A review recently published in Cancers provides a comprehensive overview of the latest developments in understanding how the bone marrow microenvironment contributes to the etiology of myelodysplastic syndrome (MDS), in particular how clonal hematopoietic stem cells (HSCs) interact with other cell types.

MDS is a heterogeneous collection of HSC disorders that predominantly arise in patients with more advanced age, with the median age of diagnosis at 70 years. The complex combinations of genetic mutations and genomic changes that drive MDS contribute to its heterogenous clinical phenotypes and disease outcomes. Although researchers have elucidated many genetic/genomic factors contributing to MDS, currently available treatments have still had limited success, prompting investigations into the bone marrow microenvironment.

Until recently, the role of the bone marrow microenvironment in the development of MDS was unclear. The authors discussed possible routes to MDS with contributions from the microenvironment. With 1 route, somatic mutations can occur in HSCs that continue to proliferate normally until increased age, genomic instability, and age-related inflammation (inflammaging) combined with external environmental cues allow them to proliferate malignantly. Alternatively, acquisition of certain mutations in HSCs, with or without additional external factors, and clonal selection can lead directly to MDS.

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In addition to this, the bone marrow contains a multitude of other cell types, including megakaryocytes, arteriolar and sinusoidal-type endothelial cells, osteolineage cells, osteoclasts, osteoblasts, non-myelinating Schwann cells, and mesenchymal stromal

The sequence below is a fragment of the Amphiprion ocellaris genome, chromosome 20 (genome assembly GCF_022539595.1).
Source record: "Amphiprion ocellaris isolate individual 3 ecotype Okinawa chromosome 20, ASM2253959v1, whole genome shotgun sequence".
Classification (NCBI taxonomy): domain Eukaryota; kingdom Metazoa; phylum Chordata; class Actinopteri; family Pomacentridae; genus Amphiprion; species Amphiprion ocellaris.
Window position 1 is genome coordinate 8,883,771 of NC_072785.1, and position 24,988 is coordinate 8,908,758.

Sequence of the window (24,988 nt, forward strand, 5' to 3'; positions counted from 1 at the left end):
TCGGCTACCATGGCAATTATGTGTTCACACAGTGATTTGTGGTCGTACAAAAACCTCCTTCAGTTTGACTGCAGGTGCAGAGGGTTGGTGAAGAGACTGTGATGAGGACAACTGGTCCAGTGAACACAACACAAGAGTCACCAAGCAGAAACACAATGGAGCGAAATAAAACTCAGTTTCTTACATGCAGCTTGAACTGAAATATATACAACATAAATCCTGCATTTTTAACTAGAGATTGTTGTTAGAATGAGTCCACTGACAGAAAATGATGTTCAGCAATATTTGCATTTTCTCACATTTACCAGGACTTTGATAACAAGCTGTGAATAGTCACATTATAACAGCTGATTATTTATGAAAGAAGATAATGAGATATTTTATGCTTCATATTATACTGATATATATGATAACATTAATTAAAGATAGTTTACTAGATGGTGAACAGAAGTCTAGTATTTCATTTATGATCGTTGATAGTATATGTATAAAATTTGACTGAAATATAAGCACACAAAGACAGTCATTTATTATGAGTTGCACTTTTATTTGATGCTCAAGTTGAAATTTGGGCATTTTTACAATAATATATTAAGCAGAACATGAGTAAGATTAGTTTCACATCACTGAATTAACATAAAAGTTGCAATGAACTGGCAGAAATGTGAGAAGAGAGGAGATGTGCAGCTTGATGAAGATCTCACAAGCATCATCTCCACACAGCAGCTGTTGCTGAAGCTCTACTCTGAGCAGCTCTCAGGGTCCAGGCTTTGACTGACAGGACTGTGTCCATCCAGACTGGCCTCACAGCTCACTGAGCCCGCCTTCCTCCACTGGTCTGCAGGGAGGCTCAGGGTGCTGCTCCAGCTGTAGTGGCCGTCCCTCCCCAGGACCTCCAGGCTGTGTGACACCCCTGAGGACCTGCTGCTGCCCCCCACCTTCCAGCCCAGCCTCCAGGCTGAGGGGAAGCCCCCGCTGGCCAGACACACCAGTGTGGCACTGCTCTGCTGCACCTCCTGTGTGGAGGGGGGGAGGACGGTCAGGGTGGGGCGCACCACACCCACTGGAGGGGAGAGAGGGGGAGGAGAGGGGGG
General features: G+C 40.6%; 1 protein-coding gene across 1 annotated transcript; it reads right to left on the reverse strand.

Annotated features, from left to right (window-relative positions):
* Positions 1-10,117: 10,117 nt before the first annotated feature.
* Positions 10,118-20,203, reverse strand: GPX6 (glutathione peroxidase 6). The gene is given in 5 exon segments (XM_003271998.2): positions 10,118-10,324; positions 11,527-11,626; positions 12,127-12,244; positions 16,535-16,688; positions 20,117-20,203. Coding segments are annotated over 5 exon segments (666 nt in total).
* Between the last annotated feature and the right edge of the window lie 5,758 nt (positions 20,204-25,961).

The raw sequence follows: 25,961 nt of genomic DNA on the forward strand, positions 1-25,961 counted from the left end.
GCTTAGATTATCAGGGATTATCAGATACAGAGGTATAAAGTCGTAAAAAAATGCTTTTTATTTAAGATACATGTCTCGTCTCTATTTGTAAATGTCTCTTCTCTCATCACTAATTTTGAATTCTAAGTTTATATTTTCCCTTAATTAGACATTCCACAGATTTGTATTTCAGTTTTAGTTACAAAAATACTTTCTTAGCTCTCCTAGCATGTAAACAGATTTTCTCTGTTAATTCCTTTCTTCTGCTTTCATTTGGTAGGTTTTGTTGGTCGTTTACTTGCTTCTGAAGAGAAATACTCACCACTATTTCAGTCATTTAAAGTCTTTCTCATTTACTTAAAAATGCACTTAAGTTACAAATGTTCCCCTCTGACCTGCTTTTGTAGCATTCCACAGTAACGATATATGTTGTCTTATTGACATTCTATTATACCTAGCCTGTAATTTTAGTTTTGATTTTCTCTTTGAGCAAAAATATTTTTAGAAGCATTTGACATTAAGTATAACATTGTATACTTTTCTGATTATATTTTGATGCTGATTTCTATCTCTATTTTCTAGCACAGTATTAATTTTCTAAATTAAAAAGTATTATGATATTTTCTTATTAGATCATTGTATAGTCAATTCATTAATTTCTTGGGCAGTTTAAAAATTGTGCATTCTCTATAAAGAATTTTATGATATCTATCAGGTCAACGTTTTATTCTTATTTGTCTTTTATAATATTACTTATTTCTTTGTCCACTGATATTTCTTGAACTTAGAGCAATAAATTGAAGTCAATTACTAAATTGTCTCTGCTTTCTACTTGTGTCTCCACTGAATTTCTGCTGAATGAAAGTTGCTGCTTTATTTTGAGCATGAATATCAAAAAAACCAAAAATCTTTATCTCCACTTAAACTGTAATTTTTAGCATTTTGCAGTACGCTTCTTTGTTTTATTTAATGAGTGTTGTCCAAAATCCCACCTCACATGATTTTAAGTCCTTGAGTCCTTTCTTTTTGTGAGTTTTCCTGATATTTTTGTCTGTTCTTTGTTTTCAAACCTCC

cells (MSCs) as well as immune-related cells, such as myeloid derived suppressor cells (MDSCs), regulatory T cells (T-regs), dendritic cells, neutrophils, natural killer cells, monocytes, and macrophages.

Studies have reported that MDS-initiating cells (MDSICs), early HSCs with genetic abnormalities, are able to crosstalk with MSCs. MSCs and endothelial cells have been shown to be dysfunctional in MDS. Other observations have included indirect influences of T-regs on MDS-ICs via MSCs and significant increases MDSCs and monocytes in the bone marrow of patients with MDS. Furthermore, the bone marrow microenvironments of patient with MDS contains abnormal levels of cytokines, growth factors, and reactive oxygen species, all of which may directly influence the MDS-ICs.

The authors suggested that that development of therapeutic approaches that allow for an array of personalized treatment options for patients with MDS is needed, including those that target the microenvironment. For example, a number of novel agents are being tested in clinical trials, including erythropoiesis stimulating agents (eg, luspatercept), spliceosome inhibitors (eg, H3B-8800), hypoxia-inducible factor inhibitors (eg, roxadustat), monoclonal antibodies (eg, magrolimab), BCL2 inhibitors (eg, venetoclax), and p53 reactivators (eg, eprenetapopt). Other novel strategies include targeting hedgehog signaling, which is highly active in endothelial cells, and inhibiting nitric oxide to normalize vascular permeability in the bone marrow of patients with MDS.


Mian SA, Bonnet D. Nature or nurture? Role of the bone marrow microenvironment in the genesis and maintenance of myelodysplastic syndromes. Cancers (Basel). 2021;13(16):4116. doi:10.3390/cancers13164116